GSBN study on digitalisation’s impact on shipping’s decarbonisation calls for accelerated adoption and greater interoperability

Global Shipping Business Network (GSBN), a neutral, not-for-profit consortium enabling paperless, accessible and sustainable growth in global trade with its data infrastructure and ecosystem of partners, has published a new study highlighting the potential for significant carbon reductions through the adoption of digital processes in the shipping sector.

GSBN commissioned Sia Partners, a global consultancy, to conduct the study, “Impact of Digitalization in Driving Decarbonization in Shipping”. It proposes comprehensive models based on live cases to quantify the opportunities that digitalised documentation processes represent for a sector that is a cornerstone of global trade. These include the adoption of electronic Bills of Lading (eBL) and the use of paperless solutions during the cargo release process.

Today, shipping accounts for nearly 3% of Greenhouse Gas (GHG) emissions. While shipping remains more carbon-efficient than air transport, there is a pressing need for decarbonisation within the industry as international oversight bodies seek to achieve net zero by 2050. A major hurdle in this direction is the continued reliance on paper documents for legal and regulatory purposes, which adds to the industry’s carbon footprint.

The study suggests that the absence of a universally adopted digital platform creates interoperability challenges, complicating efforts to reduce carbon emissions. Against this backdrop, GSBN’s comprehensive global data infrastructure emerges as a good candidate to support interoperability and facilitate the transition to a digital ecosystem. Unlike blockchains such as the Bitcoin network, GSBN’s blockchain infrastructure adopts a more energy efficient consensus algorithm ensuring its carbon footprint is in line with sustainability goals.

Highlights from the study include:

As carriers pledge to fully adopt eBLs by 2030, the transition of the estimated 15.8 million paper bills issued annually could reduce CO2e emissions by up to 440,820 metric tons. As a point of reference, the annual emissions for the European country of Andorra are 470,000 metric tons.

The potential CO2e reduction per electronic bill of lading (eBL) is about 27.9 kg approximately, and about 16.9 kg approximately for an electronic Delivery Order (eDO).

In 2023, over 120,000 eBLs and more than 1 million shipments using GSBN’s Cargo Release solution contributed to an estimated CO2e reduction of up to 20,248 metric tons.

Alicia Lee, Chief Operating Officer at GSBN, said, “As the shipping industry sails towards a greener horizon, the journey to net zero is not just about cleaner fuels but also about transforming the very fabric of trade through digitisation. Paper-laden processes are not only inefficient and insecure for modern trade but are underpinned by carbon-intensive land and air logistics. This study aims to offer insights and models to support the industry’s transition, especially given the increasing need for companies to communicate and measure their decarbonisation investments”.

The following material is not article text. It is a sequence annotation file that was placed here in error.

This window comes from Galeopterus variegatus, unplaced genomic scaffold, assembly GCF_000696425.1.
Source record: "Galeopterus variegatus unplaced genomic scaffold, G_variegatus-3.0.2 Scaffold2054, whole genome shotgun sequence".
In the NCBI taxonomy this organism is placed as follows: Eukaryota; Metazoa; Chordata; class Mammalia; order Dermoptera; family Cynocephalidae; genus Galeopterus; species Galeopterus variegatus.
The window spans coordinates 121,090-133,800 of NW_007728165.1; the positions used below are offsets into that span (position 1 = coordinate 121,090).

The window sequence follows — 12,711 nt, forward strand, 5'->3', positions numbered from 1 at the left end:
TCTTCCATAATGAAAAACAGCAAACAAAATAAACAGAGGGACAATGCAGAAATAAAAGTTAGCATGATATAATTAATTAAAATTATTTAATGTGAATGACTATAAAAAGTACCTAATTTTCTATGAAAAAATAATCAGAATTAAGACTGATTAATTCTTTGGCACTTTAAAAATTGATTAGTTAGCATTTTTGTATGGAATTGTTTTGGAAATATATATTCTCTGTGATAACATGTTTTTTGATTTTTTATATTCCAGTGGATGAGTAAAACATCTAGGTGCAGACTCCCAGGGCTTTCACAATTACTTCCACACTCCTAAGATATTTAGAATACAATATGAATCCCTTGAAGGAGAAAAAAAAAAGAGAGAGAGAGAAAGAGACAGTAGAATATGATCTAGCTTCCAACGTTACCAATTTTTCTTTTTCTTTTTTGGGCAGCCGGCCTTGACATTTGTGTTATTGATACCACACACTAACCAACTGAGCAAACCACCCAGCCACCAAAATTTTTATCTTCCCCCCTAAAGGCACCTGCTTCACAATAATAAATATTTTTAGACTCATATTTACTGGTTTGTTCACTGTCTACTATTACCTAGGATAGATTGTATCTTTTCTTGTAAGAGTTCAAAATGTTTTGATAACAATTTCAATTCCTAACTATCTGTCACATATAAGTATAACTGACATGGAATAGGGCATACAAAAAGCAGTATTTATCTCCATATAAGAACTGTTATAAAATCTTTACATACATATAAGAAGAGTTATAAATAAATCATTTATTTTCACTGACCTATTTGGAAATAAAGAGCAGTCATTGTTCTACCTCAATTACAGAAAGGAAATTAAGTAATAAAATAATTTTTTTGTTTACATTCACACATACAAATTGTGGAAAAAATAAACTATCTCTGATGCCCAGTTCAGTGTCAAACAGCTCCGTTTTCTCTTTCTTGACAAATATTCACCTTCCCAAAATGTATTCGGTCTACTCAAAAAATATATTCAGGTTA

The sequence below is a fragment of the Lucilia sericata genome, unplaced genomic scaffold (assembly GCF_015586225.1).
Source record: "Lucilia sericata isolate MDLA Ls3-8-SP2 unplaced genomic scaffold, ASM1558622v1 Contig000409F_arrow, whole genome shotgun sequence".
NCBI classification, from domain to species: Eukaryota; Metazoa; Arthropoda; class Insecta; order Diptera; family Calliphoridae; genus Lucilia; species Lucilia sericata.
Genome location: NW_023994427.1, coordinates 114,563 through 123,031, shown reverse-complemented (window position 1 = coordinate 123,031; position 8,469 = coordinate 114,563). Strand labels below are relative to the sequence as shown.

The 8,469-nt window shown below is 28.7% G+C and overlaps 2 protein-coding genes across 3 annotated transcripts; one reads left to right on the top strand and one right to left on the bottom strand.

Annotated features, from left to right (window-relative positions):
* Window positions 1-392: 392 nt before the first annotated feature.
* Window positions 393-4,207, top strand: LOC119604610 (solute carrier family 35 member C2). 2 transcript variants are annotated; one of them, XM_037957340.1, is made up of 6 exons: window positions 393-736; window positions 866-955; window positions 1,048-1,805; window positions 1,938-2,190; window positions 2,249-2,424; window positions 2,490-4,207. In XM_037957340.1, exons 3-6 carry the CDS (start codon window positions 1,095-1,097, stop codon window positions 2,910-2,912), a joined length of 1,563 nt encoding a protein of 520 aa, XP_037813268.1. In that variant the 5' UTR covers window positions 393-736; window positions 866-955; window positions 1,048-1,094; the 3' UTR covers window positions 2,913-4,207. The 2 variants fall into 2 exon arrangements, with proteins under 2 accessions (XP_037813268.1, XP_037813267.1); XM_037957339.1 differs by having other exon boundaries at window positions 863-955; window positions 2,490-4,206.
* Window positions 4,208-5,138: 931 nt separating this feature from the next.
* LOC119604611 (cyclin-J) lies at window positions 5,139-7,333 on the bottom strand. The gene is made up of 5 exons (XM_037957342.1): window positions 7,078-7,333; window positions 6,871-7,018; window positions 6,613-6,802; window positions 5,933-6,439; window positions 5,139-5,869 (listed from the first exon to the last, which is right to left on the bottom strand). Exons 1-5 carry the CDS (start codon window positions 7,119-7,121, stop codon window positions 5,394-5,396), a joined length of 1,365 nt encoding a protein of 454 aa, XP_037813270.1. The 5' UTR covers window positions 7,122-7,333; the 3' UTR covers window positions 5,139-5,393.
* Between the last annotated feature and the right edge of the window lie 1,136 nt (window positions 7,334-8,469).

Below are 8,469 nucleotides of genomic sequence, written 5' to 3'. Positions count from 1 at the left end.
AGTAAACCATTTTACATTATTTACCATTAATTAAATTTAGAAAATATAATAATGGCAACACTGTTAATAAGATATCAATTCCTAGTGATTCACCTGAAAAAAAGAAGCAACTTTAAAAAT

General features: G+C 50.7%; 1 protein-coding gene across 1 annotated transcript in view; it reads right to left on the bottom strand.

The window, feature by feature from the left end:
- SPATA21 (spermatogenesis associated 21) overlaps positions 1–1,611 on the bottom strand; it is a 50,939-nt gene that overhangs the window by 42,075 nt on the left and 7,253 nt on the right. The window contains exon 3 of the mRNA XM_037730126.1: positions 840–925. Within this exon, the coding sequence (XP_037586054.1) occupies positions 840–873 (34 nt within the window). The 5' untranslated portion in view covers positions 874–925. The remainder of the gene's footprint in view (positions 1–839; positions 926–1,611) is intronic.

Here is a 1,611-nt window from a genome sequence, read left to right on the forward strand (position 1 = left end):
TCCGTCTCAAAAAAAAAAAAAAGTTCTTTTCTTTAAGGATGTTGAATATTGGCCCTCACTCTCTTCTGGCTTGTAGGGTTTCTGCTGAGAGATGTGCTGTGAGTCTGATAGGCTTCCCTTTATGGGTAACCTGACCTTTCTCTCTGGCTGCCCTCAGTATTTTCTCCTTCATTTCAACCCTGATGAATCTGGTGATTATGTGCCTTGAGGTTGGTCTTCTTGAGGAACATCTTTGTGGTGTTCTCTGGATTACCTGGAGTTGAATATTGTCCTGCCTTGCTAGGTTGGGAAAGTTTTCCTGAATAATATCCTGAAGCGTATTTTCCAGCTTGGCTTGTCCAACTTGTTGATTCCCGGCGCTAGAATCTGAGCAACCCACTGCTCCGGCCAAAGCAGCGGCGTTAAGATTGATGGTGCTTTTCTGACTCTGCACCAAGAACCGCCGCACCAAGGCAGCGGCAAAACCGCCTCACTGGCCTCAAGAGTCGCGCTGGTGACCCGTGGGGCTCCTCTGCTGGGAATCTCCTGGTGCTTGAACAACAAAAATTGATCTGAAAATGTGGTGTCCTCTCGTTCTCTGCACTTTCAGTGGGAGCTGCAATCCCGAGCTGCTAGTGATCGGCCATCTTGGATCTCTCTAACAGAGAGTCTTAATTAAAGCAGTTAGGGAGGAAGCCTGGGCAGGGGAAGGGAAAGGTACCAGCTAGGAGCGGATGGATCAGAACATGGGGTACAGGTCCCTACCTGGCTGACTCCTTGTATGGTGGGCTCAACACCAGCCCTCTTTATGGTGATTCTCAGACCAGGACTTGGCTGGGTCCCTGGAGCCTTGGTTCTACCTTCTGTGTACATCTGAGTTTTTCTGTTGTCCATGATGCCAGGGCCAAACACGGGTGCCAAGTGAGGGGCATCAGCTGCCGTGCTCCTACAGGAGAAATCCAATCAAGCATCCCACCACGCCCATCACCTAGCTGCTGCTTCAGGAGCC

Stakeholders across the shipping value chain are urged to recognise the environmental and operational benefits of digital solutions, such as waste reduction and streamlined processes, that are crucial to achieving the industry’s decarbonisation goals.

The study concludes with actionable recommendations for the industry, emphasising the need for widespread digital adoption, enhanced data integrity and interoperability, as well as the removal of legal barriers to accelerate towards a greener future for global shipping.

Maria Lee, Managing Director at Sia Partners, said, “Our study in collaboration with GSBN offers a clear case for digitisation in the evolution of shipping efficiency, security and decarbonisation. By embracing digital trade documentation such as eBLs and processes such as GSBN’s Cargo Release, not only can the industry cut GHG emissions, but also unlock greater speed, and efficiency and offer value to their customers.”

The latest study is part of GSBN’s ongoing efforts to partner with organisations including DNV, Global Centre for Maritime Decarbonisation (GCMD), Mærsk Mc-Kinney Møller Center for Zero Carbon Shipping (MMMCZCS), to pave the way to support the industry’s decarbonisation transition.

The study is available on the GSBN website (
Source: GSBN

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